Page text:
About the Author(s)

Nare J. Masola Email symbol
Department of Psychology, Faculty of Humanities, University of Limpopo, Polokwane, South Africa

Salome T. Sigida symbol
Department of Psychology, Faculty of Humanities, University of Limpopo, Polokwane, South Africa

Elizabeth M. Khorommbi symbol
Department of Psychology, Faculty of Humanities, University of Limpopo, Polokwane, South Africa


Masola, N.J., Sigida, S.T. & Khorommbi, E.M., 2019, ‘Spiritual diagnostic criteria in an African setting: The case of baruti in Limpopo province, South Africa’, Theologia Viatorum 43(1), a24. https://doi.org/10.4102/TV.v43i1.24

Research Project Registration:

Project Number: TREC/29/2014:PG

Original Research

Spiritual diagnostic criteria in an African setting: The case of baruti in Limpopo province, South Africa

Nare J. Masola, Salome T. Sigida, Elizabeth M. Khorommbi

Received: 27 May 2019; Accepted: 20 Nov. 2019; Published: 13 Dec. 2019

Copyright: © 2019. The Author(s). Licensee: AOSIS.
This is an Open Access article distributed under the terms of the Creative Commons Attribution License, which permits unrestricted use, distribution, and reproduction in any medium, provided the original work is properly cited.


In many provinces of South Africa, especially in the indigenous societies, baruti (pastors) are consulted for different purposes, paramount among them being the execution of good health. The research was carried out to explore the diagnostic measures used to diagnose chronic diseases by pastors in Limpopo, South Africa. Ten pastors who specialised in chronic diseases were interviewed through individual semi-structured interviews in the Ga-Dikgale rural community, and the data were analysed using a thematic content analysis. The findings of the study indicate that diagnosis of chronic diseases by the participants relied primarily on power confession, and discernment of spirits. The researcher concludes by recommending policymakers and Western-trained health care practitioners to acknowledge the pastors as experts in their own right, as an additional resource in health promotion in the rural communities.

Keywords: pastor; South Africa; discernment; health promotion; diagnosis.


The consultation of prophets and pastors for the diagnosis of various diseases is not a new practice in Africa. Biomedical diagnostic tools, such as Diagnostic and Statistical Manual of Mental Disorders IV (DSM IV), mammography, psychological assessment tests and physiological tests, are available in both Western and African societies. However, the biomedical system operates alongside a multitude of other healing practices in many societies, such as faith practice, traditional practice, spiritual practice, et cetera. Undeniably, in many low- and middle-income countries, there are various categories of alternative healers who form a large part of the health care system (Mkhwanazi 2016:193). Given the accessibility of alternative healers, the local people utilise the complementary medicine practitioners to understand what informed the causes of illnesses (Tlou 2013:272).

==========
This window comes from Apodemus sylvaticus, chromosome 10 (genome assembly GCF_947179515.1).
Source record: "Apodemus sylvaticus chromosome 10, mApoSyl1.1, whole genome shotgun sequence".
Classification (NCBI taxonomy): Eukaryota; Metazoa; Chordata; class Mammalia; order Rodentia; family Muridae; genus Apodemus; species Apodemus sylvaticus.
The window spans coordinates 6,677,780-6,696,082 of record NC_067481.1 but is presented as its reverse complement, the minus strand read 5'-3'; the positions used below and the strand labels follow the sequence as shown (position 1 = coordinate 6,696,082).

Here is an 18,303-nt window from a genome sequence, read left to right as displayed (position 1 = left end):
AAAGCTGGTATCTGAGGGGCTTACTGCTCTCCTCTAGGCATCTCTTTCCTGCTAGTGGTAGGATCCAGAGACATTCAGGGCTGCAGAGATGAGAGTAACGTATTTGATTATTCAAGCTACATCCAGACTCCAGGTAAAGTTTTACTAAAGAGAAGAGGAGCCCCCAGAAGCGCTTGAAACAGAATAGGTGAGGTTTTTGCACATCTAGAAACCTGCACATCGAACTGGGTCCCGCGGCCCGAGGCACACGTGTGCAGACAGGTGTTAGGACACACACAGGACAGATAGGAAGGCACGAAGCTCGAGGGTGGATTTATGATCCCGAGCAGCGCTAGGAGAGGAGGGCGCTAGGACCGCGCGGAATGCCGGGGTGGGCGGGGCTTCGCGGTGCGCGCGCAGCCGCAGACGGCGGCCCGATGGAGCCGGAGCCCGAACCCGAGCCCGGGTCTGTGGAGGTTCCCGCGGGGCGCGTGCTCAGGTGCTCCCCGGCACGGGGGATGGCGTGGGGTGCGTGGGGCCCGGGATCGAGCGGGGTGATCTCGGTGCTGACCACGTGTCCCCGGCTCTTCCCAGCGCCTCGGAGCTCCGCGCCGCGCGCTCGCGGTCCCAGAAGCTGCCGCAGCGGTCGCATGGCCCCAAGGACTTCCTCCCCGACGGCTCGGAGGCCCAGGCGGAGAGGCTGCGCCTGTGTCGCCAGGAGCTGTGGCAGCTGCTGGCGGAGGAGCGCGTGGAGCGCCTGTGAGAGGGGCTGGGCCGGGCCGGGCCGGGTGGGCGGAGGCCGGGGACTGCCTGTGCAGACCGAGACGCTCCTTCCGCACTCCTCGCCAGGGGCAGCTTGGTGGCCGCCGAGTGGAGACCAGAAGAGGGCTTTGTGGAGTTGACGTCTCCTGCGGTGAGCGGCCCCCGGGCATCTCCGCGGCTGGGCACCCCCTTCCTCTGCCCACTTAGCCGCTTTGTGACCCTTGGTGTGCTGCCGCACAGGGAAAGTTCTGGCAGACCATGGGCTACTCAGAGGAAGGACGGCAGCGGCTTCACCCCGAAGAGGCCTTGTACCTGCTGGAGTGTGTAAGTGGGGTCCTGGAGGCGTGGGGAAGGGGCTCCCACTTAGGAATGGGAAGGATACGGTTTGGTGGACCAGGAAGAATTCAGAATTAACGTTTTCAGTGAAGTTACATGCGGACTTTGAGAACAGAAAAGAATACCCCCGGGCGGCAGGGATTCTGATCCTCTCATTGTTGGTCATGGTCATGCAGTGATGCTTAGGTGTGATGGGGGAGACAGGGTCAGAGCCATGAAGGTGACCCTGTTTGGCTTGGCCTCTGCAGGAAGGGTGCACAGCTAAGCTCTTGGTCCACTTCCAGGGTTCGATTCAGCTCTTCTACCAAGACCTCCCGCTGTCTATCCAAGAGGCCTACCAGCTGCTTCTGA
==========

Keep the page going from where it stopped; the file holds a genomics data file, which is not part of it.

In parts of Africa, especially in South African rural communities, some diseases are believed to be the result of the influence of supernatural forces, which may include sorcery, witchcraft, spirit disturbance and breaching of taboos or breaking kinship rules or religious obligation (Edwards 2011:335). As indicated by Azongo and Abdulai (2014:999), these beliefs are usually embedded in religions, which tend to influence individual world views. Subsequently, in some societies, especially in South Africa, the consultation of prophets and pastors for diagnosis of chronic diseases is arguably because of the cultural beliefs, values, norms and folklore shared by the healers and the patients. To a large extent, these shared beliefs about chronic diseases determine the help-seeking behaviours of chronically ill people in the rural communities in Africa. In addition to these belief systems, these beliefs also contain questions about the effectiveness of biomedical diagnostic tools in the diagnosis of these chronic diseases that are believed to have emanated from cultural elements (Sodi & Bojuwoye 2011:349).

It is however important to note that every human society has its own cultural and knowledge systems for explaining and diagnosing chronic diseases (Bojuwoye & Sodi 2010:283; Sodi & Bojuwoye 2011:349). This indicates that the different ways in which people conceptualise the social and natural environments reflect their basic assumption about, and view of, the universe that gives orientation and value to their lives. From another perspective, world view represents the source of explanation for the ways things are in the world, including theories of illness, death and misfortune, and how human afflictions and difficulties are approached and managed (Moshabela, Zuma & Gaede 2016:83).

This paper assesses the Spiritual Diagnostic Criteria in an African setting. The focus on this aspect is of paramount importance because it has not been fully explored by scholars in the field of religion or other related fields. Furthermore, of particular importance is the location of the study, Ga-Dikgale – a typical African community. As such, it is important to note that in view of the diversities in human orientation across societies and cultures, thoughts, reasoning and ways of knowing of people within these societies also differ in many ways, especially from the dominant Western thought and reasoning (Yidana 2014). Therefore, it is imperative to note that conclusions about health, well-being and the possible interventions during illness episodes are often managed in accordance with the people’s belief structures (Mkhwanazi 2016:201). Hence, this article aims to contribute towards the knowledge system of the diagnostic tools used by the pastors in the rural communities in the Limpopo province. Conversely, the researcher was guided by an Afrocentric perspective to chronic diseases (Asante 2003).